lol, why ? nothing forbids you from making aliases like function $ ( s ) { return document.querySelectorAll(s); }. – c69 Sep 18 '11 at 5:51
  • 5
    If you're going to use jQuery, then the more succint solution is: $('a').each(function(i, v) {...}); – jfriend00 Sep 18 '11 at 6:30
  • 2
    offtopic: EcmaScript 5 is a standard for a year already, all current-generation browsers support the new methods of Arrays, and question was specificly about using those methods on NodeList aka Element collection. – c69 Sep 18 '11 at 6:34

Does it have to be forEach? You could simply use a for loop to iterate over the list:

for (var i = 0; i < elementList.length; i++) {
  • 1
    +1 for going with the simple solution that doesn't add unnecessary array conversions. FYI, Instead of elementList.item(i), you could just use elementList[i]. – jfriend00 Sep 18 '11 at 5:54
  • 4
    personally I find forEach() a better programming style and less verbose - ymmv – cc young Sep 18 '11 at 6:05
  • @cc young: Actually, I agree with you. Except in cases like this, where I would need to run a conversion just so I can use my favorite pattern. That makes it clunky and looks like: "When all you have is a hammer, everything starts to look like a nail." – nfechner Sep 18 '11 at 6:11
  • And here is a nuttier way :) for (var oElement, i = 0; oElement = aMenuItemsElements; i++ { console.log(oElement); } – Daniel Sokolowski Apr 24 '15 at 2:26
  • Problem here is that you can’t nest another for (var i…) loop because the for loop doesn’t create its own scope (like it does in C/C++ now). And then the i get mixed up. – Jens Jun 21 at 9:52

To operate on the list in javascript, e.g. using forEach(), the NodeList must be converted to an Array.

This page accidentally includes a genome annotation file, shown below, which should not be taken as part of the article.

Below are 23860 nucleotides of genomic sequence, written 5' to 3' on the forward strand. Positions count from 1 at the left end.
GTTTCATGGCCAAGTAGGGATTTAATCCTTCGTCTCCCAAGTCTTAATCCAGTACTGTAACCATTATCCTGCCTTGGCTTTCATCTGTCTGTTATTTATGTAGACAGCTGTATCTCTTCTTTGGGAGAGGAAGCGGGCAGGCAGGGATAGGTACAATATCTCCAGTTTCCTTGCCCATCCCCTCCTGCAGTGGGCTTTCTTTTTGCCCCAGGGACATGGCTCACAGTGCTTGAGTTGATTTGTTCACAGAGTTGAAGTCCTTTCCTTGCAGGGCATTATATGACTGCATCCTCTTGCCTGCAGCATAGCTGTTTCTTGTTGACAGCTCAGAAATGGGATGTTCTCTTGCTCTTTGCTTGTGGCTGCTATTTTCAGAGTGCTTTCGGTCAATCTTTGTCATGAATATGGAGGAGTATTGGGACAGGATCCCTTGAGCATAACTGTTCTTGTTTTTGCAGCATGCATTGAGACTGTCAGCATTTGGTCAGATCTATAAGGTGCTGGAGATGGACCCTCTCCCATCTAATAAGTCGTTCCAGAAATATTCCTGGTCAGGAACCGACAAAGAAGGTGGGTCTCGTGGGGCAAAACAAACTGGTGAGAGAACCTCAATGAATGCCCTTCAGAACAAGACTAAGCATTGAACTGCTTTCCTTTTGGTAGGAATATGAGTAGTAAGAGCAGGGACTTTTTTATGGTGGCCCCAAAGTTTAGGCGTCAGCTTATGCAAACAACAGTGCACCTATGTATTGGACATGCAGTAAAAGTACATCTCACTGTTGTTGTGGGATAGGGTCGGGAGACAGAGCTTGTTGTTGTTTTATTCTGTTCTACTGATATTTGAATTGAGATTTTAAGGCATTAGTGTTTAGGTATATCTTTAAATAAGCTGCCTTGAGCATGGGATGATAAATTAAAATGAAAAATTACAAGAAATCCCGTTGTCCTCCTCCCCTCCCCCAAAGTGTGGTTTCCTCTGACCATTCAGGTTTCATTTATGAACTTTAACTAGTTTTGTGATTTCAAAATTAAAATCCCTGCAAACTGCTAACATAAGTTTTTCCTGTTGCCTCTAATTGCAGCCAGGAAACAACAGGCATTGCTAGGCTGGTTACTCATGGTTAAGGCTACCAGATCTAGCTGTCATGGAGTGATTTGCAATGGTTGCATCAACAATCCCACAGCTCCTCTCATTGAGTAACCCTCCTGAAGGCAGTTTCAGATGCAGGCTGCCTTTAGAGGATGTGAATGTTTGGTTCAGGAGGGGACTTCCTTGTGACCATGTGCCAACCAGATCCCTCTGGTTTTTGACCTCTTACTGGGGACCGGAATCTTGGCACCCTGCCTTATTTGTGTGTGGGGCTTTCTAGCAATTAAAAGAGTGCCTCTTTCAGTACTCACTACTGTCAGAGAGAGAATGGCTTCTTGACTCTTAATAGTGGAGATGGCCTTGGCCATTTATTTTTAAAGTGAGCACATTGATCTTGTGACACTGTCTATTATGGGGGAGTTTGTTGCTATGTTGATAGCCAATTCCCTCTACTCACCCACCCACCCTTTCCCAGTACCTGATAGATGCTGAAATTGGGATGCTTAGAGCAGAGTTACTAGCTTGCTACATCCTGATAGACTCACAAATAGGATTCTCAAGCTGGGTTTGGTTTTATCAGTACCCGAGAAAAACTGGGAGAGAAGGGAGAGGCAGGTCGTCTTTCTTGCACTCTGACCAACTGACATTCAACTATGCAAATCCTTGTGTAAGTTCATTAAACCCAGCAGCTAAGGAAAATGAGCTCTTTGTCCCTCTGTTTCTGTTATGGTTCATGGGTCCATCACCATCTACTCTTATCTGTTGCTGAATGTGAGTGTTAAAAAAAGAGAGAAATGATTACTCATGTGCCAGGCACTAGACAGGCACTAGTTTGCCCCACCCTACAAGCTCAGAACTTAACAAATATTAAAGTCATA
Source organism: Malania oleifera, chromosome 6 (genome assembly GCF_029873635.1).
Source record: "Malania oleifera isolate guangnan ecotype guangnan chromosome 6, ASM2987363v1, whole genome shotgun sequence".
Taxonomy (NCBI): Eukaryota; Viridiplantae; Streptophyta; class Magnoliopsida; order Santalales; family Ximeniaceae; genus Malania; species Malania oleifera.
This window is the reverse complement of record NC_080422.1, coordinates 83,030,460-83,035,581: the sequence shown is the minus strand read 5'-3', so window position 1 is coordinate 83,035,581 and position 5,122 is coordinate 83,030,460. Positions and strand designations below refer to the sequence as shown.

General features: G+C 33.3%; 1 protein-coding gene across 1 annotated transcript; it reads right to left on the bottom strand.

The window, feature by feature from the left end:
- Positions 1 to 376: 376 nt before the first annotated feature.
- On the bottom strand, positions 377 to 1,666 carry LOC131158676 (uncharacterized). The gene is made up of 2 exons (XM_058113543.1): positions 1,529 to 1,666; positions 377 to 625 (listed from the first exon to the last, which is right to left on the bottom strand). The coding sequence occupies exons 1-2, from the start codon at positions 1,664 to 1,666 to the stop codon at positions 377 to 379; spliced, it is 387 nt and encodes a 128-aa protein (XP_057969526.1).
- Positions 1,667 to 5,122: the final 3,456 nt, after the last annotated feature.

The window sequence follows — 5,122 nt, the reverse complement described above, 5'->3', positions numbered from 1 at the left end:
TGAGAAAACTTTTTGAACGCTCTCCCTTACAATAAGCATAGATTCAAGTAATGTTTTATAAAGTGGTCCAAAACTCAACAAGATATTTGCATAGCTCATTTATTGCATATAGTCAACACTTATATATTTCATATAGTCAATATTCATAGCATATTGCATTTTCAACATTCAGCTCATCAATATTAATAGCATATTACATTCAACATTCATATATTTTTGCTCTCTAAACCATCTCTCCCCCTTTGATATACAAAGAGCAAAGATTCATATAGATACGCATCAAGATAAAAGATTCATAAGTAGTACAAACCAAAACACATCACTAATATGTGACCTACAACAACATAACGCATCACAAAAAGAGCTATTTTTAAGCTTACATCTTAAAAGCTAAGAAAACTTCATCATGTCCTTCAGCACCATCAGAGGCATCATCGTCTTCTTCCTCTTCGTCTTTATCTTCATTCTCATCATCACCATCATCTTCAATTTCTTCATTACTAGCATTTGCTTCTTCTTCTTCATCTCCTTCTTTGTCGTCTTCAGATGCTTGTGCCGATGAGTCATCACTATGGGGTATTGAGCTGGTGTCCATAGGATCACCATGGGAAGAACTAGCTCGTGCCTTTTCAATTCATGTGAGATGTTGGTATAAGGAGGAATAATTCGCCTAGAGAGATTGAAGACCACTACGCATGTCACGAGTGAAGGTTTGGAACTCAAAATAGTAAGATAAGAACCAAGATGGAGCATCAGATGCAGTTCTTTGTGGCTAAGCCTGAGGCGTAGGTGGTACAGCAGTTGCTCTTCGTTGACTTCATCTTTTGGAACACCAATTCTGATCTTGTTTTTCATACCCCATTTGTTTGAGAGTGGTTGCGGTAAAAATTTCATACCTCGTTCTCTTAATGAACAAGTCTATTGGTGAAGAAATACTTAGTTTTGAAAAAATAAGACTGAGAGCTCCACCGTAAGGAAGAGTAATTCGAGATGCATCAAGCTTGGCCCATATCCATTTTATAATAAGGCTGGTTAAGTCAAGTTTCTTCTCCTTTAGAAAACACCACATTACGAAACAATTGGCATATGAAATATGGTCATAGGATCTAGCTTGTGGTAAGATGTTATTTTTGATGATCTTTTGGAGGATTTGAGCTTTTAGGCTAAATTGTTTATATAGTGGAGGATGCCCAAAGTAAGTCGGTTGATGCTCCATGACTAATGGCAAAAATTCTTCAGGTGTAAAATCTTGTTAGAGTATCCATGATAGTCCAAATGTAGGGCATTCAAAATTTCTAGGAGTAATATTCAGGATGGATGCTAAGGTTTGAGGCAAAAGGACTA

That's not necessarily true. You can add .forEach() from Array to NodeList and it works fine:

if ( ! NodeList.prototype.forEach ) {
  NodeList.prototype.forEach = Array.prototype.forEach;

You can now run:


To iterate over NodeLists just like Arrays.

This produces much shorter and cleaner code than .call() everywhere.

  • 1
    Downvoters want to explain why? The solution works, does not alter anything if the polyfill is not required, and produces shorter code. – mikemaccana Nov 4 '14 at 13:47
  • 1
    This answer was exactly what I needed and these 3 lines saved a lot of time. All the other answers would have required changing a bunch of code and I'm not understanding why. – Scribblemacher Oct 15 '18 at 18:00

ES6 allows cool ways like var nodeArray = Array.from(nodeList) but my favorite one is the new spread operator.

var nodeArray = Array(...nodeList);
  • A perfect solution ! This solution applies for Typescript too. – Nirus Aug 3 '17 at 14:26
  • I would like to add that this only works with TypeScript as long as you're not transpiling to ES5 or lower. – Rudey May 6 '18 at 19:27

I use the following because I think it's easiest to read:

const elements = document.getElementsByClassName('element');
[...elements].forEach((element) => {
   // code


That worked with me in ES6

lets assume you have nodelist like that

  <li data-time="5:17">Flexbox video</li>
  <li data-time="8:22">Flexbox video</li>
  <li data-time="3:24">Redux video</li>
  <li data-time="5:17">Flexbox video</li>
  <li data-time="7:17">Flexbox video</li>
  <li data-time="4:17">Flexbox video</li>
  <li data-time="2:17">Redux video</li>
  <li data-time="7:17">Flexbox video</li>
  <li data-time="9:54">Flexbox video</li>
  <li data-time="5:53">Flexbox video</li>
  <li data-time="7:32">Flexbox video</li>
  <li data-time="2:47">Redux video</li>
  <li data-time="9:17">Flexbox video</li>


const items = Array.from(document.querySelectorAll('[data-time]'));


Assuming elems is a nodeList:

var elems = document.querySelectorAll('select option:checked');

then it can be turned into an array as follows:

var values = [].map.call(elems, function(obj) {
  return obj.value;

Reference: https://developer.mozilla.org/en-US/docs/Web/JavaScript/Reference/Global_Objects/Array/map#Example:_using_map_generically_querySelectorAll